Agents of Chan­ge: the fu­tu­re is now


For the first time in her li­fe, eigh­teen-year-old Mon­se­rrat Mar­tí­nez was lea­ving Me­xi­co, hea­ding to the Ga­lá­pa­gos Is­lands to join her fe­llow ‘Agents of Chan­ge’. Se­lec­ted amongst hun­dreds of ap­pli­cants, Mon­se­rrat was con­si­de­red the most qua­li­fied young com­mu­nity lea­der in La­tin Ame­ri­ca as part of the ‘Agents of Chan­ge’ com­pe­ti­tion hos­ted by MTV, in co­lla­bo­ra­tion with the pro­gram’s spon­sors Lo­ne­so­me Geor­ge & Co.

Par­ti­ci­pants from Ga­lá­pa­gos and Mon­se­rrat Mar­tí­nez en­ga­ged in a se­ries of ex­pe­rien­ce­dri­ven ac­ti­vi­ties that tes­ted their mettle: emo­tions, abi­li­ties, re­sol­ve, and de­ci­sion­ma­king… For foun­ders Geor­gi­na Mar­ten and Eduar­do Ba­la­re­zo, Mon­se­rrat’s pre­sen­ce had been cru­cial and ins­pi­ring. It helps brid­ge the gap bet­ween iso­la­ted Ga­lá­pa­gos and the world. “It was in­ter­es­ting to see the dif­fe­ren­ce bet­ween so­cial is­sues here on the is­lands and tho­se Mon­se­rrat des­cri­bed in Me­xi­co,” re­co­unts Ro­bert Bal­four, pro­gram coor­di­na­tor. “They are worlds apart. But af­ter sha­ring ex­pe­rien­ces, a deep con­nec­tion was ma­de. The at­ti­tu­de and so­lu­tion­see­king we­re the same.”

The Agents of Chan­ge Aca­demy was foun­ded by ap­pa­rel com­pany Lo­ne­so­me Geor­ge and Co. Chris­te­ned Mind-Shift-Im­pact, Lo­ne­so­me Geor­ge & Co. seeks to build awa­re­ness as a vi­tal tool to bring about chan­ge. Gea­red to­wards em­po­we­ring youths in the Is­lands to cha­llen­ge their so­cial and en­vi­ron­men­tal reali­ties, the Aca­demy crea­tes an ideal fra­me­work for the Ga­lá­pa­gos com­mu­nity to con­front its cha­llen­ges, many of which ha­ve yet to be iden­ti­fied, let alo­ne tac­kled. Joi­ning the spi­rit and phi­lo­sophy of two es­ta­blis­hed lea­ders­hip­buil­ding pro­grams – Out­ward Bound Ecua­dor and As­ho­ka Avan­ce­mos – Agents of Chan­ge fights hard to burst the Ga­lá­pa­gos’ bub­ble.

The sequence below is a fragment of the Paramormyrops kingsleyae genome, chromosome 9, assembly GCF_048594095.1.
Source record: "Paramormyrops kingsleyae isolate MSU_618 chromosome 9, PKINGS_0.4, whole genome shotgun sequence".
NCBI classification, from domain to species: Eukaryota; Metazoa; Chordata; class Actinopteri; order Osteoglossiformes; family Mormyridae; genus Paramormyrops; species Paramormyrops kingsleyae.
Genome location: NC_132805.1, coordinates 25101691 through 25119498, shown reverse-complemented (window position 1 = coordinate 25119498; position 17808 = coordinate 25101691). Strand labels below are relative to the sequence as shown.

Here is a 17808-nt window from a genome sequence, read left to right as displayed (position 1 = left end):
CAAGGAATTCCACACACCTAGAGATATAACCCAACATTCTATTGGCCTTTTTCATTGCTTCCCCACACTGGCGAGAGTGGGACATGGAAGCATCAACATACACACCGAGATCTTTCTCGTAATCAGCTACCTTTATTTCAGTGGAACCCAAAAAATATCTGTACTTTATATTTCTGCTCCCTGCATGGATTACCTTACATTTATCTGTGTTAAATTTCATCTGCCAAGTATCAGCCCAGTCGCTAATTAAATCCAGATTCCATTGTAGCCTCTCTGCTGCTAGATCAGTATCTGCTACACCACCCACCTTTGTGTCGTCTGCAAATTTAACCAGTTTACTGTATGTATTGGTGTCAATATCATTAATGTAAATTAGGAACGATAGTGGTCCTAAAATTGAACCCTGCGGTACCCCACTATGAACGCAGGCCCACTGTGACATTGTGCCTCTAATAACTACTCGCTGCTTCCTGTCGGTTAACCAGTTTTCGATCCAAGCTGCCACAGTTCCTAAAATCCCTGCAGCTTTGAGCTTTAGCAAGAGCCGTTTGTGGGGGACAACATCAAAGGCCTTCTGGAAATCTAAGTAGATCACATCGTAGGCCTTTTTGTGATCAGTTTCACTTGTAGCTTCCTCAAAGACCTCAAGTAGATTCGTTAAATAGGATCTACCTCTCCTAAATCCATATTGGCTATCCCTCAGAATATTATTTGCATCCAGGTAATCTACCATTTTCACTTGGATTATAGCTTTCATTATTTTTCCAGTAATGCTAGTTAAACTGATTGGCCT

“When they first be­gin the pro­gram, so­me haven’t even tra­ve­lled to ot­her is­lands in the ar­chi­pe­la­go,” ex­plains Geor­gi­na. “They ba­rely un­ders­tand, if at all, the im­por­tan­ce of the Ga­lá­pa­gos on a glo­bal scale. This was one of the rea­sons we de­ve­lo­ped the pro­gram.”

The Ga­lá­pa­gos’ so­cial th­res­hold is com­plex. Hu­man pre­sen­ce in a con­ser­va­tion icon such as this, es­pe­cially in lar­ge towns li­ke Puer­to Ayo­ra, po­ses a pro­blem not only to the en­vi­ron­ment, but al­so to the town’s own de­ve­lop­ment, sus­tai­na­bi­lity and ove­rall well­being. “We see a cer­tain pas­si­vity in the young peo­ple. And we really need the­se kids to be ac­ti­ve and ca­re about their ho­mes and their su­rroun­dings if we ever want to ma­ke a dif­fe­ren­ce for such a vi­tal, and fra­gi­le, world li­ke the Ga­lá­pa­gos.”

Lo­ne­so­me Geor­ge & Co. is mo­re than a pro­du­cer of ‘res­pon­si­ble’ clot­hing, one see­king to spread en­vi­ron­men­tal awa­re­ness and the spi­rit of con­ser­va­tion. It is al­so a com­pany with a clear so­cial pur­po­se. The aca­demy, in this con­text, “seeks to de­ve­lop so­cial ou­treach, ge­ne­ra­ting com­pe­ti­tion amongst youths in Ga­lá­pa­gos, and pro­mo­ting en­vi­ron­men­tal awa­re­ness,” says Eduar­do Ba­la­re­zo, one of the foun­ders. 10% of sa­les are thus do­na­ted to each par­ti­ci­pant en­ro­lled in the Aca­demy.

Upon her re­turn to Me­xi­co, Mon­se­rrat said goodb­ye with tears in her eyes, whi­le the re­mai­ning Ga­lá­pa­gos agents of chan­ge pre­pa­red to pre­sent their projects to their com­mu­ni­ties, ta­king their first steps to­wards ma­king a dif­fe­ren­ce in the Ga­la­pa­gos, and the world.

Pa­ra ma­yor información / For mo­re in­for­ma­tion: www.lo­ne­so­me­geor­­demy

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